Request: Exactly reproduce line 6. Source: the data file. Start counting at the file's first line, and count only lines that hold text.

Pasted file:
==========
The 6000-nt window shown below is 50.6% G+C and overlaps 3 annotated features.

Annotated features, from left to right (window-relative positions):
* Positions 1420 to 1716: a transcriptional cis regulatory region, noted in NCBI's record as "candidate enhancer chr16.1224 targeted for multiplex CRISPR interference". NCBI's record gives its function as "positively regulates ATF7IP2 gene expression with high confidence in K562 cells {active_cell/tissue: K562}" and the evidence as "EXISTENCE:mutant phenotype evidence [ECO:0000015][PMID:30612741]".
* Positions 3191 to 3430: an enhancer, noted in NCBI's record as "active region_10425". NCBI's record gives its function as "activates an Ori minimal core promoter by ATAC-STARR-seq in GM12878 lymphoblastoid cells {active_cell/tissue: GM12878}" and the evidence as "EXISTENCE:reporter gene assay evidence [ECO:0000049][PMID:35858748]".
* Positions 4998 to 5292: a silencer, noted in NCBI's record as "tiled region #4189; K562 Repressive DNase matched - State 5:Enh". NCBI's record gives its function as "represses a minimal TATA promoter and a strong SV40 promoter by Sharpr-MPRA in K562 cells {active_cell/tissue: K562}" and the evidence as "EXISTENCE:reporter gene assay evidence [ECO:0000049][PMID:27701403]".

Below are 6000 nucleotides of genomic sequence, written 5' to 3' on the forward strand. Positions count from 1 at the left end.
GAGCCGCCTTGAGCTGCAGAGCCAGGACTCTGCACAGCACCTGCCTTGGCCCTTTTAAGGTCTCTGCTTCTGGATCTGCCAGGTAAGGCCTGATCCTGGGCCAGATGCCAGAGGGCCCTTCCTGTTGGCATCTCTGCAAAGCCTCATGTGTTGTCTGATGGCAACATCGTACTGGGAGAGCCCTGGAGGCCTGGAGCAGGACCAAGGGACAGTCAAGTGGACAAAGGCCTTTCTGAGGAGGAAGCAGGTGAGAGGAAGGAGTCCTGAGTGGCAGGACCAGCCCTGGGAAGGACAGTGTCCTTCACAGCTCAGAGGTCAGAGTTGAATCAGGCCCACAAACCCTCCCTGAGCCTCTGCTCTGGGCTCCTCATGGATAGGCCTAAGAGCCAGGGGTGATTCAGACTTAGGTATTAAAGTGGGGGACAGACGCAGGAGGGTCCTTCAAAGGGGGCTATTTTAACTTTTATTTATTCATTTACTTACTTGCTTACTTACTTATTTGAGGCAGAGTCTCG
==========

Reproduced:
Below are 6000 nucleotides of genomic sequence, written 5' to 3' on the forward strand. Positions count from 1 at the left end.